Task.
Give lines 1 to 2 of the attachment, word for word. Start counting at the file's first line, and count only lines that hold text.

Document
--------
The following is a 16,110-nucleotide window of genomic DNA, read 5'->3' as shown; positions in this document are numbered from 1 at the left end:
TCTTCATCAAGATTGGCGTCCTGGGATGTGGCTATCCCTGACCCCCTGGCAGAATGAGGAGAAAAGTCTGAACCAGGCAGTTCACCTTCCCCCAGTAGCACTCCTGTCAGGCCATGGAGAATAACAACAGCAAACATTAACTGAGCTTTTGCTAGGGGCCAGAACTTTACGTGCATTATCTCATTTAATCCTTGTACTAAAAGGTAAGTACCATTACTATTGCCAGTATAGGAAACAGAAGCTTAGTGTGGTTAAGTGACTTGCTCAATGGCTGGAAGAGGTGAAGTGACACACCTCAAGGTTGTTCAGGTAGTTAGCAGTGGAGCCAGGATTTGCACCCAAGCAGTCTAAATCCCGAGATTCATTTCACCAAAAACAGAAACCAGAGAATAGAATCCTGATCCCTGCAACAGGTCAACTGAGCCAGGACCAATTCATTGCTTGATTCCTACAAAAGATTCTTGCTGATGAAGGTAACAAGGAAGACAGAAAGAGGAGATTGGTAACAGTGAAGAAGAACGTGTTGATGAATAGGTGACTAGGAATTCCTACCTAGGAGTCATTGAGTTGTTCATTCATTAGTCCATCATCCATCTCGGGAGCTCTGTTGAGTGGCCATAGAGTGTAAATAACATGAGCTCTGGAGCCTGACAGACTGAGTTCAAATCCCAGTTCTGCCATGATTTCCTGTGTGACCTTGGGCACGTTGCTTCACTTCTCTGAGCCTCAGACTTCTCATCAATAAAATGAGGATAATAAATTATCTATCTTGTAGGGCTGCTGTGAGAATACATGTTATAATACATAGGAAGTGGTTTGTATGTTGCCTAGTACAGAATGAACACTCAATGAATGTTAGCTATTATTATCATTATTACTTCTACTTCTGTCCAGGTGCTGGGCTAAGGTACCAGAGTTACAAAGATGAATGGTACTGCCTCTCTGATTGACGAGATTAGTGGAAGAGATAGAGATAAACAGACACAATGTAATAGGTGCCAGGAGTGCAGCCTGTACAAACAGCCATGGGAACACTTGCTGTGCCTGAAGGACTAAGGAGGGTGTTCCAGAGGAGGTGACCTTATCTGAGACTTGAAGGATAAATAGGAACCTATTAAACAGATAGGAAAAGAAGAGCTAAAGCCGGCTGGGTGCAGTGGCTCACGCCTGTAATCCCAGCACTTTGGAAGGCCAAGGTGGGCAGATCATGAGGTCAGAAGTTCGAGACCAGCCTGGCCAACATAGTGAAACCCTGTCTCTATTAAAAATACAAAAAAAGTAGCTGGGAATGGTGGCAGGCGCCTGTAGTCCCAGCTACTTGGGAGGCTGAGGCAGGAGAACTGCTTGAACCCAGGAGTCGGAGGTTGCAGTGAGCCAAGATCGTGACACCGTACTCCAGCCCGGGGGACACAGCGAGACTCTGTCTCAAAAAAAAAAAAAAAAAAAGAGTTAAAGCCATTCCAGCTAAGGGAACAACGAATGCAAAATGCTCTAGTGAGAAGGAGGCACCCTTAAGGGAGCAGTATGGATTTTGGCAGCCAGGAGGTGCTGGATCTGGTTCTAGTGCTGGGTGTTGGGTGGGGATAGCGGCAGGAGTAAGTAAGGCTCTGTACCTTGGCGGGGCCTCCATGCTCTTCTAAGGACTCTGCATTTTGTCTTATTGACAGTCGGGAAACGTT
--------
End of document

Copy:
The following is a 16,110-nucleotide window of genomic DNA, read 5'->3' as shown; positions in this document are numbered from 1 at the left end:
TCTTCATCAAGATTGGCGTCCTGGGATGTGGCTATCCCTGACCCCCTGGCAGAATGAGGAGAAAAGTCTGAACCAGGCAGTTCACCTTCCCCCAGTAGCACTCCTGTCAGGCCATGGAGAATAACAACAGCAAACATTAACTGAGCTTTTGCTAGGGGCCAGAACTTTACGTGCATTATCTCATTTAATCCTTGTACTAAAAGGTAAGTACCATTACTATTGCCAGTATAGGAAACAGAAGCTTAGTGTGGTTAAGTGACTTGCTCAATGGCTGGAAGAGGTGAAGTGACACACCTCAAGGTTGTTCAGGTAGTTAGCAGTGGAGCCAGGATTTGCACCCAAGCAGTCTAAATCCCGAGATTCATTTCACCAAAAACAGAAACCAGAGAATAGAATCCTGATCCCTGCAACAGGTCAACTGAGCCAGGACCAATTCATTGCTTGATTCCTACAAAAGATTCTTGCTGATGAAGGTAACAAGGAAGACAGAAAGAGGAGATTGGTAACAGTGAAGAAGAACGTGTTGATGAATAGGTGACTAGGAATTCCTACCTAGGAGTCATTGAGTTGTTCATTCATTAGTCCATCATCCATCTCGGGAGCTCTGTTGAGTGGCCATAGAGTGTAAATAACATGAGCTCTGGAGCCTGACAGACTGAGTTCAAATCCCAGTTCTGCCATGATTTCCTGTGTGACCTTGGGCACGTTGCTTCACTTCTCTGAGCCTCAGACTTCTCATCAATAAAATGAGGATAATAAATTATCTATCTTGTAGGGCTGCTGTGAGAATACATGTTATAATACATAGGAAGTGGTTTGTATGTTGCCTAGTACAGAATGAACACTCAATGAATGTTAGCTATTATTATCATTATTACTTCTACTTCTGTCCAGGTGCTGGGCTAAGGTACCAGAGTTACAAAGATGAATGGTACTGCCTCTCTGATTGACGAGATTAGTGGAAGAGATAGAGATAAACAGACACAATGTAATAGGTGCCAGGAGTGCAGCCTGTACAAACAGCCATGGGAACACTTGCTGTGCCTGAAGGACTAAGGAGGGTGTTCCAGAGGAGGTGACCTTATCTGAGACTTGAAGGATAAATAGGAACCTATTAAACAGATAGGAAAAGAAGAGCTAAAGCCGGCTGGGTGCAGTGGCTCACGCCTGTAATCCCAGCACTTTGGAAGGCCAAGGTGGGCAGATCATGAGGTCAGAAGTTCGAGACCAGCCTGGCCAACATAGTGAAACCCTGTCTCTATTAAAAATACAAAAAAAGTAGCTGGGAATGGTGGCAGGCGCCTGTAGTCCCAGCTACTTGGGAGGCTGAGGCAGGAGAACTGCTTGAACCCAGGAGTCGGAGGTTGCAGTGAGCCAAGATCGTGACACCGTACTCCAGCCCGGGGGACACAGCGAGACTCTGTCTCAAAAAAAAAAAAAAAAAAAGAGTTAAAGCCATTCCAGCTAAGGGAACAACGAATGCAAAATGCTCTAGTGAGAAGGAGGCACCCTTAAGGGAGCAGTATGGATTTTGGCAGCCAGGAGGTGCTGGATCTGGTTCTAGTGCTGGGTGTTGGGTGGGGATAGCGGCAGGAGTAAGTAAGGCTCTGTACCTTGGCGGGGCCTCCATGCTCTTCTAAGGACTCTGCATTTTGTCTTATTGACAGTCGGGAAACGTT